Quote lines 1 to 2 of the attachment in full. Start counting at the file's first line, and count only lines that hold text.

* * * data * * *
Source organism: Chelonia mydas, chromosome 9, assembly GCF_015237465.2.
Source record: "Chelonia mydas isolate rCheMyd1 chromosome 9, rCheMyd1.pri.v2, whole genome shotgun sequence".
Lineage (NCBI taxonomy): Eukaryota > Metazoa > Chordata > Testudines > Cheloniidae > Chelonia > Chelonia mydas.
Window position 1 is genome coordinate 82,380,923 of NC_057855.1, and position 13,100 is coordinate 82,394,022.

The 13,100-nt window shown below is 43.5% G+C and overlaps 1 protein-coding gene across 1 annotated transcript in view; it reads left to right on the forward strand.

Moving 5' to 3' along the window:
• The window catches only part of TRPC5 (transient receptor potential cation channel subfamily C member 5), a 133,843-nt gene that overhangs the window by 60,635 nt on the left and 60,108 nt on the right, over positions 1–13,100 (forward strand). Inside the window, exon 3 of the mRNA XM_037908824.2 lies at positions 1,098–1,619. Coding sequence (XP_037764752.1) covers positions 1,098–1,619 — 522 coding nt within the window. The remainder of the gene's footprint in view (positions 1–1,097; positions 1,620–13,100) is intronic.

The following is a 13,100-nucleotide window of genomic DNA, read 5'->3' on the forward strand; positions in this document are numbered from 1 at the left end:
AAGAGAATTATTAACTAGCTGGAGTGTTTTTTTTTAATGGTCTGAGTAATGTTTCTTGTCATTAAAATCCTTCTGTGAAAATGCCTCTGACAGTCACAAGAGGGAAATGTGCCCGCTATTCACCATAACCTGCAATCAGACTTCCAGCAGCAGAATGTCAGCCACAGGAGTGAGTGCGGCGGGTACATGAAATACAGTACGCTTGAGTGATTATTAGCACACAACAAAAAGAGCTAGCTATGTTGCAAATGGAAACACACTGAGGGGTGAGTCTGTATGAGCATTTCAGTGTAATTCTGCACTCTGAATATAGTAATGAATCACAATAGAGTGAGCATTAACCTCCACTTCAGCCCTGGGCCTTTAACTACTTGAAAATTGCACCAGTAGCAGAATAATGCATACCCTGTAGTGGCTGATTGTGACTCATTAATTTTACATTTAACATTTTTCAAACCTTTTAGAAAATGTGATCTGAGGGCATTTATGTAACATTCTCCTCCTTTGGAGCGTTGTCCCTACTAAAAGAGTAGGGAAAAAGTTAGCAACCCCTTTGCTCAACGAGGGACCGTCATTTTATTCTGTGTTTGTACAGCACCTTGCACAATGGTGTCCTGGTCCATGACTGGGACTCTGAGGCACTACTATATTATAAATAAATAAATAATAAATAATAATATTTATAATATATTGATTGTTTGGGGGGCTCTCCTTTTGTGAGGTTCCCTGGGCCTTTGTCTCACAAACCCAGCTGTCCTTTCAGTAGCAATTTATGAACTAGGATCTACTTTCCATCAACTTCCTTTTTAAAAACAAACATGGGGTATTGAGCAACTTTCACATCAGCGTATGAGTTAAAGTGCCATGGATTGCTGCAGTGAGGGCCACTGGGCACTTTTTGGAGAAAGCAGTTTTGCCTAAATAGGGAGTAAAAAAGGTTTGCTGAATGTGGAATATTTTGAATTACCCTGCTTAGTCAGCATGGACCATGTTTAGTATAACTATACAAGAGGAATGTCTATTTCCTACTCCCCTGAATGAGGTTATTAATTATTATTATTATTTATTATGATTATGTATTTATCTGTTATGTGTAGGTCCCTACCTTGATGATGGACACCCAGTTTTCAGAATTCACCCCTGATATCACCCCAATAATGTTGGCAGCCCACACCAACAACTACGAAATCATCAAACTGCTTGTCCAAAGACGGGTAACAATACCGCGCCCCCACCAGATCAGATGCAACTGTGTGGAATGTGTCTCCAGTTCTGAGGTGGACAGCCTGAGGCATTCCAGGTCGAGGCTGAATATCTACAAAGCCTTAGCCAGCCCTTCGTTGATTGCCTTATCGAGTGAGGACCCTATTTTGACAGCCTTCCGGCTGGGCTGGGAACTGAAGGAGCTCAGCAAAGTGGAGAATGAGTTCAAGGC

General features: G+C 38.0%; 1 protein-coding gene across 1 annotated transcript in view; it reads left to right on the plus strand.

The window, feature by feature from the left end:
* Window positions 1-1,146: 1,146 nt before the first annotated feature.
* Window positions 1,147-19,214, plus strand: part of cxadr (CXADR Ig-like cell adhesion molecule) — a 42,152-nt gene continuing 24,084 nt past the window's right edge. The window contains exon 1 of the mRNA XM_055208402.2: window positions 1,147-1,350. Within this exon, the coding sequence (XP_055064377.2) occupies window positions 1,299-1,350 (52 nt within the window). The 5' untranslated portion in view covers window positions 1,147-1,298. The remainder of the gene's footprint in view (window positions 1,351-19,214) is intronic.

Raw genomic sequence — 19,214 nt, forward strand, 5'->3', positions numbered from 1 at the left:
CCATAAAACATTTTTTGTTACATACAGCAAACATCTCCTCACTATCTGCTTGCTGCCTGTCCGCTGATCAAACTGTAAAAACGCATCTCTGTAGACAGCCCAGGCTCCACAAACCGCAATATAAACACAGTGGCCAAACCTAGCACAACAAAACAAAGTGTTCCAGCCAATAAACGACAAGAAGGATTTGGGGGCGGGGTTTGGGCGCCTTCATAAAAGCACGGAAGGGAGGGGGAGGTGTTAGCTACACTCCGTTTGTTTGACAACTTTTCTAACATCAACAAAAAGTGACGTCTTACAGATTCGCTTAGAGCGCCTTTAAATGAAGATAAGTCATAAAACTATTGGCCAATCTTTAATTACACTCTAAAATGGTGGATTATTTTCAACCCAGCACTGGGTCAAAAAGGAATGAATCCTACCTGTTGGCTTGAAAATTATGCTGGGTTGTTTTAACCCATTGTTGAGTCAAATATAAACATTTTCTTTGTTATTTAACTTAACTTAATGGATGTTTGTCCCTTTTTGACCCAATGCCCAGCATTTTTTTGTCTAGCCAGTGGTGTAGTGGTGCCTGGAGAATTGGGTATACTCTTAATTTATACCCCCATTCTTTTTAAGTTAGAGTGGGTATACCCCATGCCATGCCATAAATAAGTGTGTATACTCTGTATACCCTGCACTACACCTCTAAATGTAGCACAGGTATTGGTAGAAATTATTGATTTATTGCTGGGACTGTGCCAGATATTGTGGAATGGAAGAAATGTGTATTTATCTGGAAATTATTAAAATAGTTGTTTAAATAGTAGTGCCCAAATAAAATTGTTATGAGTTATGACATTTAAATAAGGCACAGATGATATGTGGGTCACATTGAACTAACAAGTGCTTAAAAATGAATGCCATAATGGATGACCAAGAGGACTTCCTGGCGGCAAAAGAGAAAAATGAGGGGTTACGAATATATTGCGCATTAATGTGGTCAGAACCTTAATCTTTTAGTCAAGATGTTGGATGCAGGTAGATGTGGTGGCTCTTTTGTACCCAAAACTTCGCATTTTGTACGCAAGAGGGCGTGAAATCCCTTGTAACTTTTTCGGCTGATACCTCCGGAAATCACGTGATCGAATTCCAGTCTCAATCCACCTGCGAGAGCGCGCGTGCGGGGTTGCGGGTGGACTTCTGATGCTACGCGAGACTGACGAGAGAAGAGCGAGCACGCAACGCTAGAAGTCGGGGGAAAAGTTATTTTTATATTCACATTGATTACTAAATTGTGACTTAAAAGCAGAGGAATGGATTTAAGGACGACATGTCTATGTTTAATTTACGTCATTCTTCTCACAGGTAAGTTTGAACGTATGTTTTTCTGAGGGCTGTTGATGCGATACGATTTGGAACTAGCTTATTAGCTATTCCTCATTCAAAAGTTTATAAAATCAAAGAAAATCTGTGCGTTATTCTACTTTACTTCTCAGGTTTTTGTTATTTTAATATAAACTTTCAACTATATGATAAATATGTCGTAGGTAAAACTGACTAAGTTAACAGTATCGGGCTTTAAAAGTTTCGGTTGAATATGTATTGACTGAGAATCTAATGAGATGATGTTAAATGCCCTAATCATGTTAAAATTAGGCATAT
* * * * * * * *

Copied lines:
Source organism: Chelonia mydas, chromosome 9, assembly GCF_015237465.2.
Source record: "Chelonia mydas isolate rCheMyd1 chromosome 9, rCheMyd1.pri.v2, whole genome shotgun sequence".